Wow what a long time it has been, we have talked over and over about letting the blog die. We love it! We love going through our old stories. We love writing them, But we find our time tied up other places and we never seem to get around to it. Yet every-time we discuss not renewing we talk ourselves out of it. So here I am today with a mile high to-do list feeling like I have to write this blog, maybe someone needs it, maybe it’s just for me either way I feel compelled to throw the days productivity to the wind and write.
It’s May 1st 2023, it has been raining for 3 days, the forecast calls for 3 more….it’s spring that’s not out of character and actually I am enjoying the last few days of curling up by the fire, reading, resting, getting ready for the busy season of planting….that never seems to stop until the fall harvest is over and the beds are tucked in for another winter.
Wait, fire? what?
Yup, of all the many blessings I have to be thankful for today the woodstove tops my list.
First, it’s May 1st and we are still running it ( historically unheard of for us)
Second, we can still run it which means my not only handsome but also handy husband provided for me the resources I needed to keep it going.
Third, we used those resources wisely, wisely enough that our woodlot has many many many more years of wood to provide. Wisely enough that the wood allotted for this year has lasted from Oct 1st ( the official Splitrock day to light the woodstove), right through today May 1st and I don’t even feel bad it’s going, yet there is still more wood I could burn.
Mostly though it’s the thought of the use of resources that I am thankful for and that have me writing today.
Homesteading has this way, self- sufficiency has this way, both for the people in it and the people out of it. Both groups can get rubbed the wrong way by certain claims the other makes. Sometimes it’s romanticized very unrealistically, sometimes it’s all about prepping and government take overs, end times, climate change, who is and isn’t doing what for the better good of the environment, society, animals, the poor I could go on and on and start the next war.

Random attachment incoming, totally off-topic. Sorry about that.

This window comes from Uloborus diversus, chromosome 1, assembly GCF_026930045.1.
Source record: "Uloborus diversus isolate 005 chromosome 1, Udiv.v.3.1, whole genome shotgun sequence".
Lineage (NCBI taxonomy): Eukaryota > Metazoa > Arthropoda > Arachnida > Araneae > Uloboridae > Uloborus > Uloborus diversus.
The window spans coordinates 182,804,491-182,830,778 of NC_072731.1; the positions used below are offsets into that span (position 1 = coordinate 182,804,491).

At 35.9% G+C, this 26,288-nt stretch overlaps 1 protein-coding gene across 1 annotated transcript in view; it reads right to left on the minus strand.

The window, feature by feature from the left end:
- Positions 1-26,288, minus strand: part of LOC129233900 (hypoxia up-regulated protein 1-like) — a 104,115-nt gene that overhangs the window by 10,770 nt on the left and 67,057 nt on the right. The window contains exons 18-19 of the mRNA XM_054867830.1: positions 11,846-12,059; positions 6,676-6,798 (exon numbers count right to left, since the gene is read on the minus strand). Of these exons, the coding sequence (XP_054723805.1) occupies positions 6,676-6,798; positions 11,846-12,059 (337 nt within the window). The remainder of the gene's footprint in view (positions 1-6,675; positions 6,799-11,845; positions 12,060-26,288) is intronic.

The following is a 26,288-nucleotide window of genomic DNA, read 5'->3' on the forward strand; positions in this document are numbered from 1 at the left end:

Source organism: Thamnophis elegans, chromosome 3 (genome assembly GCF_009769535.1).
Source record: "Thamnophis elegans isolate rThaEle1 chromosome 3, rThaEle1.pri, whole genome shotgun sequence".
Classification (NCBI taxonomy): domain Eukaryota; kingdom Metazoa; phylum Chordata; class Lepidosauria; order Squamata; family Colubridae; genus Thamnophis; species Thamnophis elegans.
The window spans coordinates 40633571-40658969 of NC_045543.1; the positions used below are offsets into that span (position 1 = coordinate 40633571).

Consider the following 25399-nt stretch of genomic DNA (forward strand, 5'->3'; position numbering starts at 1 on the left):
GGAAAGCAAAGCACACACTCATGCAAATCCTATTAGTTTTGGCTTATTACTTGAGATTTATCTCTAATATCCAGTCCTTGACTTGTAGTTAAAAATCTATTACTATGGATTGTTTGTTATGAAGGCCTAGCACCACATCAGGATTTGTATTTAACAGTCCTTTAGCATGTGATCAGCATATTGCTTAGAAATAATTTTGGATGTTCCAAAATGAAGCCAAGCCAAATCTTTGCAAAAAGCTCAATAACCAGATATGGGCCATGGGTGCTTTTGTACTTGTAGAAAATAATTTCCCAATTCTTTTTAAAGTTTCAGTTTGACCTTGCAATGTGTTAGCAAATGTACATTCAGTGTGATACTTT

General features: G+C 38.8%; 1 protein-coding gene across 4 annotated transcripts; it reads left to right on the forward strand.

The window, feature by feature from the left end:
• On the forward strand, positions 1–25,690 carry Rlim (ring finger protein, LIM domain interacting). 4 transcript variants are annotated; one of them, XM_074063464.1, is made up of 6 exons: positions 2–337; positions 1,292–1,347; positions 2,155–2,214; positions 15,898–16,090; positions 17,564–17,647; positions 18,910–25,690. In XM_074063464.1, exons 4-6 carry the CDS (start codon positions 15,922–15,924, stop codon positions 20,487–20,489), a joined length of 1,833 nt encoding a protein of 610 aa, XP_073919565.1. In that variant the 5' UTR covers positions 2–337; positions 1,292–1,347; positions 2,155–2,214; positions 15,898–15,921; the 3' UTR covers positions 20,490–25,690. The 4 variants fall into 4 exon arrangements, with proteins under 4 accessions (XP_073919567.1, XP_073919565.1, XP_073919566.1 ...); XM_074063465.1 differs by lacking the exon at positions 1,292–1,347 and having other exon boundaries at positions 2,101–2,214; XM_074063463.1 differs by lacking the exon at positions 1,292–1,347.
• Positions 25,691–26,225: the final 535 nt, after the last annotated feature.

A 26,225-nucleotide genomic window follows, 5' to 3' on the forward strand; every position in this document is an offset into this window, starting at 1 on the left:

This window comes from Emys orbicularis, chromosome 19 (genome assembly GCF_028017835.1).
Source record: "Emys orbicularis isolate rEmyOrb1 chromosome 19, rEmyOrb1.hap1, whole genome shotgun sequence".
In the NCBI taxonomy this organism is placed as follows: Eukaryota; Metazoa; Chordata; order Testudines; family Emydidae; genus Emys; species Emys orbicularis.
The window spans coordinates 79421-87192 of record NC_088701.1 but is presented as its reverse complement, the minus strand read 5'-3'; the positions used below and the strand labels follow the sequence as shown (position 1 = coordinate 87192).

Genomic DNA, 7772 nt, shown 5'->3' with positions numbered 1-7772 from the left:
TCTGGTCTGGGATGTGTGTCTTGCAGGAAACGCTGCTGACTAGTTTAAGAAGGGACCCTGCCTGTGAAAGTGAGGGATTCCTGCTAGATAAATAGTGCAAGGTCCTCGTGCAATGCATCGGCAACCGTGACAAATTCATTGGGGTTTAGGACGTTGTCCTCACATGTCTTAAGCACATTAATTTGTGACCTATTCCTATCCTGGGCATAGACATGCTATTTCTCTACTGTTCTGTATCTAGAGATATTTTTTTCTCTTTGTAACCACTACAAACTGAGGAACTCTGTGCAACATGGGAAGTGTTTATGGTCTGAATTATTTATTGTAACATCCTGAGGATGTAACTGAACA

Then also there is who is doing it how, the wrong way, the right way, the financial inputs available to who. Even within the homesteading community there is lots of judgements and expectation and social media is so so good at buttering it all up in weedless gardens or poop free pastures ( neither of which we own if you were wondering).
But, all that said…. it is a different way of life. For me it brings more pleasure, also more work.
Regardless of how they label themselves homesteading brings more awareness to resources and their uses.
Regardless of why people are driven to homestead be it, self- sufficiency, finances, climate change, bad governments, call to stewardship they all in their why and their niches seem to have an agreement on good use of some types of resources.
Today I got smacked in the face with how thankful I am of my woodstove the resources it supplies and all the gifts that flow through it and from it.
Let me break it down and hopefully when you place your eyes on your homestead or your local neighborhood homesteaders you can view them in a light of well used resources, wrapped in their survival, thankful for them and all they provide.
It’s a source of energy my woodstove, 1 that for several reasons can be “bad” for the environment and the air quality depending on who you ask. It also is one unlike it’s electric, oil and gas powered counterparts whose energy I can use for several tasks easily and without much skill.
I am thankful for it’s heat, although today isn’t overly cold it is damp and I am thankful for the dry comfy cozy atmosphere for my family.
I am thankful I can use that residual heat energy to cook my supper, without activating another energy source nor without more energy output from myself ( after the generally prep work is done it just sits there and simmers away)
I am thankful the warm dry air it puts off can dry my clothes in a family of 6 still living at home and our solar panels not enough to run a dryer, I rely on dry woodstove heat or dry days on the line for unending laundry tasks.
In the big picture , there are a ton of other things to be thankful for:
The woodlot that supplies the energy source
The skills of my husband and his many years cutting in the bush that keeps our forest sustainable for many many years to come.
The ” free work out” wood splitting and stacking and restacking inside provides.
The family time, because lets face it….everyone has to pitch in, to gather, split, stack.
The skills my children learn, how to start a fire, (and there is a difference between a fire for warmth and one that has flame), how to keep it going, and how it works, drafts ect…
There is more, so much more….. but my writing time needs to end. Feel free to add the resources your thankful for, or others you would add to my list in the comments.